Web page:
Also known as the Bunyakovski inequality, particularly in Russian-speaking countries.

This has many forms, but they all involve the comparison of an inner product or a hermitian product with the norms of the components. These forms are particularly useful:

- For all reals a
_{1}, ... , a_{n}, b_{1}, ... , b_{n},
(a_{1}*b_{1} + ... + a_{n}*b_{n})^{2} ≤ (a_{1}^{2} + ... + a_{n}^{2}) * (b_{1}^{2} + ... + b_{n}^{2})

- In an inner product space or a Hilbert space, (x,y) ≤ ||x||*||y||.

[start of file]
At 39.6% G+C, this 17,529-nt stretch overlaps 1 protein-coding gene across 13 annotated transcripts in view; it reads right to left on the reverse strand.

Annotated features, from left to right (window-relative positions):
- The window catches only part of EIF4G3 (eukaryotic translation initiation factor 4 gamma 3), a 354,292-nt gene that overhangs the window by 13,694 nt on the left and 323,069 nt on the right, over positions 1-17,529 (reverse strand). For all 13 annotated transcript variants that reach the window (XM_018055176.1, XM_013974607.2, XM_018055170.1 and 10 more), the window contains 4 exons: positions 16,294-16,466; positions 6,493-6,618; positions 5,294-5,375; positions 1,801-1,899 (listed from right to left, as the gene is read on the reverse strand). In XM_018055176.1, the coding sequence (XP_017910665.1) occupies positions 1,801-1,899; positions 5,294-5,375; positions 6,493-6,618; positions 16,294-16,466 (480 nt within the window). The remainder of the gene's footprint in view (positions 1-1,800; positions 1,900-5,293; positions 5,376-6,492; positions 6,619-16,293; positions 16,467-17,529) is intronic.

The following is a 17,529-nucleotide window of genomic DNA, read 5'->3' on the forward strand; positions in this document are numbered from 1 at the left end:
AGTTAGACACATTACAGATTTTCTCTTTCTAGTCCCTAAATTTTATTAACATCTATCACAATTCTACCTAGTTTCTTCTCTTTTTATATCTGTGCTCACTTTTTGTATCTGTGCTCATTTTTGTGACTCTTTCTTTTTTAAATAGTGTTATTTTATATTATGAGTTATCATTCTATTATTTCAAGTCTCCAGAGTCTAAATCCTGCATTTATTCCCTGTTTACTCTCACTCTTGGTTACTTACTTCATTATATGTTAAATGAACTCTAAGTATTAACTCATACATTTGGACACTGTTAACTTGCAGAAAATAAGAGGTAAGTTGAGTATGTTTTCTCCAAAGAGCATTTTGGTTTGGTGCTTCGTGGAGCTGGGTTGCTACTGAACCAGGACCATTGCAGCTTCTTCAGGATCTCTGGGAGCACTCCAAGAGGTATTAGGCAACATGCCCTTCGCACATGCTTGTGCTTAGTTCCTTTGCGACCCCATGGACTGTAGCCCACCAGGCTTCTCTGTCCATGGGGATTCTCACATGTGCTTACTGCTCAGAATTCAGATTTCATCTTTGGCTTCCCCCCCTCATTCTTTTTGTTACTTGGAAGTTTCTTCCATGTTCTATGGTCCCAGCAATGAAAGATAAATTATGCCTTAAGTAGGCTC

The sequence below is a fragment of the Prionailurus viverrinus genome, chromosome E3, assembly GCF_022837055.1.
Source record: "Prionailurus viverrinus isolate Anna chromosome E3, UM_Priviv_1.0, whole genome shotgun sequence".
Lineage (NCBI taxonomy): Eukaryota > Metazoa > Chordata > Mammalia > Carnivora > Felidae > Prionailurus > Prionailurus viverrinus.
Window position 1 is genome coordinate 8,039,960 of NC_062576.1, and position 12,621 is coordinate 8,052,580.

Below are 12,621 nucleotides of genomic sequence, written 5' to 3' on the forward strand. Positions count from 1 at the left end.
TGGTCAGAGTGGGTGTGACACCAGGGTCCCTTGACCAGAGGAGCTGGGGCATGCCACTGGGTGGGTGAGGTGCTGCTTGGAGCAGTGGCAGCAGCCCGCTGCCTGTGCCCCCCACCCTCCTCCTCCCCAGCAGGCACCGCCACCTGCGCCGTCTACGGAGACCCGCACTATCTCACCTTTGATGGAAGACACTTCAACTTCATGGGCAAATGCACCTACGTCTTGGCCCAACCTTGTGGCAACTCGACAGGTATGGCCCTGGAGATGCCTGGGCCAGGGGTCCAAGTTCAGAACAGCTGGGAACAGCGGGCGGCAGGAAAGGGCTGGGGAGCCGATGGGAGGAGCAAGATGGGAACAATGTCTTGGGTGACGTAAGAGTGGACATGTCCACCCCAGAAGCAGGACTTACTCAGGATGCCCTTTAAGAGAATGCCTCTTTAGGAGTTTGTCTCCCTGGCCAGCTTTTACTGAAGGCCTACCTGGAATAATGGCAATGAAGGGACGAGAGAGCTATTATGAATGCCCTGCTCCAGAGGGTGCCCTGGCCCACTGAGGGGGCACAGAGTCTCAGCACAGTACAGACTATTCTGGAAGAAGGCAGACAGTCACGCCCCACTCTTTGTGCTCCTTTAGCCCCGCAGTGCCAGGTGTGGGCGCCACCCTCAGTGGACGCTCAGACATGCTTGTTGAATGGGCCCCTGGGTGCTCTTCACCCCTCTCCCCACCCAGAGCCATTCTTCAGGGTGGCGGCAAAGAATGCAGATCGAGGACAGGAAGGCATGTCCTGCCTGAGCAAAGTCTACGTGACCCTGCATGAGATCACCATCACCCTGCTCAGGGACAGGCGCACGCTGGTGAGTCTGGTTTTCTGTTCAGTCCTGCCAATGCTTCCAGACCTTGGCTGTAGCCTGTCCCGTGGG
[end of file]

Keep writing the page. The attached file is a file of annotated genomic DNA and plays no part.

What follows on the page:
- For all random variables X,Y, with standard deviations σ(X), σ(Y), their covariance is bounded by
Cov(X,Y) ≤ σ(X)*σ(Y)

A proof of the Cauchy-Schwarz inequality is elementary, if somewhat tricky.

Hölder's inequality generalizes the Cauchy-Schwarz inequality. A corollary of this inequality is that ||x||=sqrt((x,x)) satisfies the triangle inequality (for norms); the following proof is for real numbers only, but essentially the same proof works for Hilbert space, too.

||x+y||^{2} = (x+y,x+y) = (x,x)+2(x,y)+(y,y) ≤
(x,x) + 2 sqrt((x,x) * (y,y)) + (y,y) = (||x||+||y||)^{2}

A similar trick with Hölder's inequality gives Minkowski's inequality, for

p-norms.